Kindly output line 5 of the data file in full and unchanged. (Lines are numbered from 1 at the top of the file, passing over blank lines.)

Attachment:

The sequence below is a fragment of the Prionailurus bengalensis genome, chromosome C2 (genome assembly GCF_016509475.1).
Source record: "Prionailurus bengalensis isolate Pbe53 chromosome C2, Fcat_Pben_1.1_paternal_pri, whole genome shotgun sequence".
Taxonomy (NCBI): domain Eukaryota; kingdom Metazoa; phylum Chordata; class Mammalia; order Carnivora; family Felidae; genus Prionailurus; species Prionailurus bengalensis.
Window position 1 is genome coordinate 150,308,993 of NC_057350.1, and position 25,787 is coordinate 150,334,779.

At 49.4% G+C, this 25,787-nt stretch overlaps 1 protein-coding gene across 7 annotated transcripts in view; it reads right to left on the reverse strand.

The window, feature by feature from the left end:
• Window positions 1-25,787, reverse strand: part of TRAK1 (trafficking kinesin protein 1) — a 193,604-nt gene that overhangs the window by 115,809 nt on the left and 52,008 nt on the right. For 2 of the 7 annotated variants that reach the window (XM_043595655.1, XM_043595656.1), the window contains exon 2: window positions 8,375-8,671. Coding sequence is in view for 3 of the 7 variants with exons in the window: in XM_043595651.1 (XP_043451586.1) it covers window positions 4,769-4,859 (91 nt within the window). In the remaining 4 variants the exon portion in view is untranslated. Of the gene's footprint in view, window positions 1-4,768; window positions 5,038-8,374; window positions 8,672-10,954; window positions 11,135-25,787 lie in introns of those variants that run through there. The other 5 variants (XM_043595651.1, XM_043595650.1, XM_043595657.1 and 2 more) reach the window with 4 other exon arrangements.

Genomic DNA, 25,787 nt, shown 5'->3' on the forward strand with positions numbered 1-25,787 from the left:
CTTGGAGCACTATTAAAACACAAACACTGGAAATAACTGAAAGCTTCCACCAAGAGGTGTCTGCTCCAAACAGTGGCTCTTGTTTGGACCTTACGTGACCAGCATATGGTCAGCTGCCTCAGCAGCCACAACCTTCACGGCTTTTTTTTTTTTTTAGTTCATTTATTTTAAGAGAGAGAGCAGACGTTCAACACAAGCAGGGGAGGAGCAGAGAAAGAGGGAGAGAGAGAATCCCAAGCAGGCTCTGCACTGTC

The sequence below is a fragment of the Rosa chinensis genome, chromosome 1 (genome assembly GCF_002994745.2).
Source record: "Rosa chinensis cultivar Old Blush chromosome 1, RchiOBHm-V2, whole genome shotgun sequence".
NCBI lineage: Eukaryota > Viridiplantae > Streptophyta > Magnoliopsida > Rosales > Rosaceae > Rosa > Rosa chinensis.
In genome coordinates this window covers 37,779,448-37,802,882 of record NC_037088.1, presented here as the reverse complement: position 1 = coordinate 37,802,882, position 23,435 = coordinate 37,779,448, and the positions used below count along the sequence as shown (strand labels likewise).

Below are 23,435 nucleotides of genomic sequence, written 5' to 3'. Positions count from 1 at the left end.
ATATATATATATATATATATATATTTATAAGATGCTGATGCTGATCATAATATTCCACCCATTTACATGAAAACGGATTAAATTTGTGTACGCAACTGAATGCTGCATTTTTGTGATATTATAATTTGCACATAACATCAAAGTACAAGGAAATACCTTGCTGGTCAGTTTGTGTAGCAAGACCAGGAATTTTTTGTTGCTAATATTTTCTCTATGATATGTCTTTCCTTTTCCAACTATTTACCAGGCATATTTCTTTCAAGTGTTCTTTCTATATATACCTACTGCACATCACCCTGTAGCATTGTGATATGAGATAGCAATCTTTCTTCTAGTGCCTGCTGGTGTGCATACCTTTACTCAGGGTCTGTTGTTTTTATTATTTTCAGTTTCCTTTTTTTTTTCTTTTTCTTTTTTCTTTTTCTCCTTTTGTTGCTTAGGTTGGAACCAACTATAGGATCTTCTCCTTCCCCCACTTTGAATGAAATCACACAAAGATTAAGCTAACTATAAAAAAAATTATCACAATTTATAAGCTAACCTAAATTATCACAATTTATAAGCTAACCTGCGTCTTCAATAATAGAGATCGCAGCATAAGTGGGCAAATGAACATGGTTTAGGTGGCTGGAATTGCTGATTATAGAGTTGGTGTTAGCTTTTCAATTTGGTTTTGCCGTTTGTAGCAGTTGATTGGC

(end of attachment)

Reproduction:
At 49.4% G+C, this 25,787-nt stretch overlaps 1 protein-coding gene across 7 annotated transcripts in view; it reads right to left on the reverse strand.